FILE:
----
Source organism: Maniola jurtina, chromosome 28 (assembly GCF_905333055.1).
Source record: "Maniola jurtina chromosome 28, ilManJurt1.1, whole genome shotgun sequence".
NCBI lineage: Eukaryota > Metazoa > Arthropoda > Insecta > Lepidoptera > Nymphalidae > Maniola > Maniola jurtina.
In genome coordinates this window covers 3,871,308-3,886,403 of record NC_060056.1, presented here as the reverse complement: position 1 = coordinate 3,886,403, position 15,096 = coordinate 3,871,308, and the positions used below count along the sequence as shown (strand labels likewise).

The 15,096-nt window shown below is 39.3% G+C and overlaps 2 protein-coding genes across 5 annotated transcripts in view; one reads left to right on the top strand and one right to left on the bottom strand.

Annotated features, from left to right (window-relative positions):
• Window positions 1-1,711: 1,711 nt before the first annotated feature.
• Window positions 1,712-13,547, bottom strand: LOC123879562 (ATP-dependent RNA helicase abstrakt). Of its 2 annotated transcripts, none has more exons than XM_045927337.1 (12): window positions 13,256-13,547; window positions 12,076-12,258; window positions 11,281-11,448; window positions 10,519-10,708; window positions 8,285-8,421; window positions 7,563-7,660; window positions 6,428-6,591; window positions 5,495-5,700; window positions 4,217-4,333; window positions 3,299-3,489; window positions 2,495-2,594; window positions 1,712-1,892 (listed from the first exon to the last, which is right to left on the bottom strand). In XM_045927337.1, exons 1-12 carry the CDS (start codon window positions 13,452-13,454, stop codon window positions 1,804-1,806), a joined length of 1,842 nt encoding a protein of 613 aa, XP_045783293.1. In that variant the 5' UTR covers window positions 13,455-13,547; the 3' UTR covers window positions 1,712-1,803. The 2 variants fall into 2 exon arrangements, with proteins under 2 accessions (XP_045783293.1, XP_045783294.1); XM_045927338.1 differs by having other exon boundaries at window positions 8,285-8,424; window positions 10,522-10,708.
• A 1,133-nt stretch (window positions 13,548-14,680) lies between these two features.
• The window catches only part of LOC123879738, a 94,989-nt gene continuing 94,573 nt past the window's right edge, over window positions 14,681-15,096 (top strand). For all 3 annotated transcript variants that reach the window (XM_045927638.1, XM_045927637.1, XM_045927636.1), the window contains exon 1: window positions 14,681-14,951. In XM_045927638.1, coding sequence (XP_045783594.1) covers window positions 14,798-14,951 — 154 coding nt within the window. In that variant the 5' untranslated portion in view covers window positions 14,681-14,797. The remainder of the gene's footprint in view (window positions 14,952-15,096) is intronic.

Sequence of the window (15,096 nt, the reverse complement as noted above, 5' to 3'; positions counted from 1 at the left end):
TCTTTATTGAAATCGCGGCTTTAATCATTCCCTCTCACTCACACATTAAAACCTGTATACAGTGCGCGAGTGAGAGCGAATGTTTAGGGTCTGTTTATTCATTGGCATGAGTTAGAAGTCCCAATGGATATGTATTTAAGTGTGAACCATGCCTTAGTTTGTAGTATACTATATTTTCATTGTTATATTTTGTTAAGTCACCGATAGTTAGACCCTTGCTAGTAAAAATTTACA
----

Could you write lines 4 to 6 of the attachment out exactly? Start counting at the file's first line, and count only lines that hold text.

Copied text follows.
In genome coordinates this window covers 3,871,308-3,886,403 of record NC_060056.1, presented here as the reverse complement: position 1 = coordinate 3,886,403, position 15,096 = coordinate 3,871,308, and the positions used below count along the sequence as shown (strand labels likewise).

The 15,096-nt window shown below is 39.3% G+C and overlaps 2 protein-coding genes across 5 annotated transcripts in view; one reads left to right on the top strand and one right to left on the bottom strand.

Annotated features, from left to right (window-relative positions):